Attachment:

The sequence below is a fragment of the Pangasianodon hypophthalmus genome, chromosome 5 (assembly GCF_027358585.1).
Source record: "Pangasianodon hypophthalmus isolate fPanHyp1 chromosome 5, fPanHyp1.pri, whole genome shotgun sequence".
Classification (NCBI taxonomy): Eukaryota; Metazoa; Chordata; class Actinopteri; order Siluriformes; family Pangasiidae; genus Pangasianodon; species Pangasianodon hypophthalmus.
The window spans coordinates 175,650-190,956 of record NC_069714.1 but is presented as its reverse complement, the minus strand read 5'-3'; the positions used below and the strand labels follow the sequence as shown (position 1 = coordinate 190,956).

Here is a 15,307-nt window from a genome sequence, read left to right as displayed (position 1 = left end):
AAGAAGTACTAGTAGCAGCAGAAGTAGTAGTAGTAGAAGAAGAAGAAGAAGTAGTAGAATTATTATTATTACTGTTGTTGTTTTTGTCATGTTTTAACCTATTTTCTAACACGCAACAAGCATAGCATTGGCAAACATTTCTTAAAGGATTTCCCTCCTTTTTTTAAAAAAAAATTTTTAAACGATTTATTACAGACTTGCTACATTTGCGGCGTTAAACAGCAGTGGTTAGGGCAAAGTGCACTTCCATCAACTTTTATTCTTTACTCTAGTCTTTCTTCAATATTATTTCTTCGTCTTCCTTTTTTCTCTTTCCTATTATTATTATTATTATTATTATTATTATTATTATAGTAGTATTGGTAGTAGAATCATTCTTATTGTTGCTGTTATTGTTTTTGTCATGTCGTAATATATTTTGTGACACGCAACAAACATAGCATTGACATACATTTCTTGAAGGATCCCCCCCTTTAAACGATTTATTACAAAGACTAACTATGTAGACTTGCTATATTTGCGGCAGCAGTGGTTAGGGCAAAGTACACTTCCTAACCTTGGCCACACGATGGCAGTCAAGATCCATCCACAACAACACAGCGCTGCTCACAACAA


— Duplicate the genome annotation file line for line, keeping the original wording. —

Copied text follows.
The sequence below is a fragment of the Pangasianodon hypophthalmus genome, chromosome 5 (assembly GCF_027358585.1).
Source record: "Pangasianodon hypophthalmus isolate fPanHyp1 chromosome 5, fPanHyp1.pri, whole genome shotgun sequence".
Classification (NCBI taxonomy): Eukaryota; Metazoa; Chordata; class Actinopteri; order Siluriformes; family Pangasiidae; genus Pangasianodon; species Pangasianodon hypophthalmus.
The window spans coordinates 175,650-190,956 of record NC_069714.1 but is presented as its reverse complement, the minus strand read 5'-3'; the positions used below and the strand labels follow the sequence as shown (position 1 = coordinate 190,956).

Here is a 15,307-nt window from a genome sequence, read left to right as displayed (position 1 = left end):
AAGAAGTACTAGTAGCAGCAGAAGTAGTAGTAGTAGAAGAAGAAGAAGAAGTAGTAGAATTATTATTATTACTGTTGTTGTTTTTGTCATGTTTTAACCTATTTTCTAACACGCAACAAGCATAGCATTGGCAAACATTTCTTAAAGGATTTCCCTCCTTTTTTTAAAAAAAAATTTTTAAACGATTTATTACAGACTTGCTACATTTGCGGCGTTAAACAGCAGTGGTTAGGGCAAAGTGCACTTCCATCAACTTTTATTCTTTACTCTAGTCTTTCTTCAATATTATTTCTTCGTCTTCCTTTTTTCTCTTTCCTATTATTATTATTATTATTATTATTATTATTATTATAGTAGTATTGGTAGTAGAATCATTCTTATTGTTGCTGTTATTGTTTTTGTCATGTCGTAATATATTTTGTGACACGCAACAAACATAGCATTGACATACATTTCTTGAAGGATCCCCCCCTTTAAACGATTTATTACAAAGACTAACTATGTAGACTTGCTATATTTGCGGCAGCAGTGGTTAGGGCAAAGTACACTTCCTAACCTTGGCCACACGATGGCAGTCAAGATCCATCCACAACAACACAGCGCTGCTCACAACAA